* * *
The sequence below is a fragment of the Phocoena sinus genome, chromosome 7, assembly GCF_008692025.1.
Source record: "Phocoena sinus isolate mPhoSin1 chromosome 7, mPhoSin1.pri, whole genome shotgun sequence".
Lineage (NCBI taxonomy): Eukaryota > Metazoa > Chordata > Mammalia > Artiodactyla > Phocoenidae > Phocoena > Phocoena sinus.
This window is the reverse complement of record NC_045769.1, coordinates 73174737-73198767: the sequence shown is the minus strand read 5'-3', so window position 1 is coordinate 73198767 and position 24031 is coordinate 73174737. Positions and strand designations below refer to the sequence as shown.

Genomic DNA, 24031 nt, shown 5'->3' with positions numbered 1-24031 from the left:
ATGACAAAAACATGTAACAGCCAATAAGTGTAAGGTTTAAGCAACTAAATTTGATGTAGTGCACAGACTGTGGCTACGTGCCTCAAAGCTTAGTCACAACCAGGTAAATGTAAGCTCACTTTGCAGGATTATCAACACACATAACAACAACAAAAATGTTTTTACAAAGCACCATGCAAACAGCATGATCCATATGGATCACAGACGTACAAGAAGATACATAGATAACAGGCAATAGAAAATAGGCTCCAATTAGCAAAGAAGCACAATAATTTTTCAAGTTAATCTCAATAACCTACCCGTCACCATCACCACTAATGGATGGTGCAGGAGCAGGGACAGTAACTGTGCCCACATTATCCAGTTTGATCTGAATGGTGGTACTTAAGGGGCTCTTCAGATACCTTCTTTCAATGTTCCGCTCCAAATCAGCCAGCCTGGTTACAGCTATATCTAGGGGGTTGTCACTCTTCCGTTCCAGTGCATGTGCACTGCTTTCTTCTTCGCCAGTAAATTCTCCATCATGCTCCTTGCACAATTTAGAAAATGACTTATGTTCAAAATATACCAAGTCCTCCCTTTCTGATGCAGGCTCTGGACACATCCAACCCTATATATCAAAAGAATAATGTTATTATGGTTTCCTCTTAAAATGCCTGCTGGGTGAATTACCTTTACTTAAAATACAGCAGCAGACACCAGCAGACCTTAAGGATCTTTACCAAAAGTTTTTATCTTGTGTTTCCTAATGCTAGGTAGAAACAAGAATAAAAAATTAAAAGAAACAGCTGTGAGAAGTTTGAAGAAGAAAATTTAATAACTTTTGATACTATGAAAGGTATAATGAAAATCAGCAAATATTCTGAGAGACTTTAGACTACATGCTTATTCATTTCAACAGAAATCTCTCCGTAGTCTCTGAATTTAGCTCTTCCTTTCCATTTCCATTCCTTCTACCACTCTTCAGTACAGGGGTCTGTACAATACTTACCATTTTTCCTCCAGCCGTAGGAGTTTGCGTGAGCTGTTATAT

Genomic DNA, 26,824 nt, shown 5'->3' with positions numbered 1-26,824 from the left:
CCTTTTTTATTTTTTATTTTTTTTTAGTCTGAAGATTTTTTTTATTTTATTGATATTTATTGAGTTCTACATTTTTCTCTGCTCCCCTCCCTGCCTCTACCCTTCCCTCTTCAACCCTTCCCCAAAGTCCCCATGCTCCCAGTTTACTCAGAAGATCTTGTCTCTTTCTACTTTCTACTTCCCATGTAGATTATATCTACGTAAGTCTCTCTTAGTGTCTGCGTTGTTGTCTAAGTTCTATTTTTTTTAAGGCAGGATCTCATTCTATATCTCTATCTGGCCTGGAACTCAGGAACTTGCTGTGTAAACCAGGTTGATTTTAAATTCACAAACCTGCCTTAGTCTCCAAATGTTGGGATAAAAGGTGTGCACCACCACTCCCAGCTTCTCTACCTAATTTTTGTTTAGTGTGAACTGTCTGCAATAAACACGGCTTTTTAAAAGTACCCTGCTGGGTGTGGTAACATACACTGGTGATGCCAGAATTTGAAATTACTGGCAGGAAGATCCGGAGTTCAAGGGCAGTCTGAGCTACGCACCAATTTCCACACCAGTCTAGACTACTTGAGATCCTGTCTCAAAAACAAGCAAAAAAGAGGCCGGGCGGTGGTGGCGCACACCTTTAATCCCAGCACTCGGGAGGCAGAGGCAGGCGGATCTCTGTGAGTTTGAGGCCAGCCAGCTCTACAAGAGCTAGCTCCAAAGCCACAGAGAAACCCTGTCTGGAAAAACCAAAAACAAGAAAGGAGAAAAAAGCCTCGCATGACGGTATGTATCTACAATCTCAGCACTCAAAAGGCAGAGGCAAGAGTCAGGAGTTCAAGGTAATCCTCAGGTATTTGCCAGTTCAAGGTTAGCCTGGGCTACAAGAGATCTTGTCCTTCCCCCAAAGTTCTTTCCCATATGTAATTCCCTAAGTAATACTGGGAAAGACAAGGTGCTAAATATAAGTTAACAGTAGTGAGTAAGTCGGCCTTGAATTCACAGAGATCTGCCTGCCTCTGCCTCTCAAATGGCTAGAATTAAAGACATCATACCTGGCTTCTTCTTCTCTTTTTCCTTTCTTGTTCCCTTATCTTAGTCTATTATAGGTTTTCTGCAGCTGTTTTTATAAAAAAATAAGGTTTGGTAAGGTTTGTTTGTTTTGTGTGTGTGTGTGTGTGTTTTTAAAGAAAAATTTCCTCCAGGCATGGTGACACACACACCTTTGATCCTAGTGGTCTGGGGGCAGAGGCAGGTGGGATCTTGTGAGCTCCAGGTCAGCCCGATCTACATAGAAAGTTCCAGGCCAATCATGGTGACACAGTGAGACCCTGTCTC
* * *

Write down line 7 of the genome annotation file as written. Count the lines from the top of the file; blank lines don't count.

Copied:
Genomic DNA, 26,824 nt, shown 5'->3' with positions numbered 1-26,824 from the left: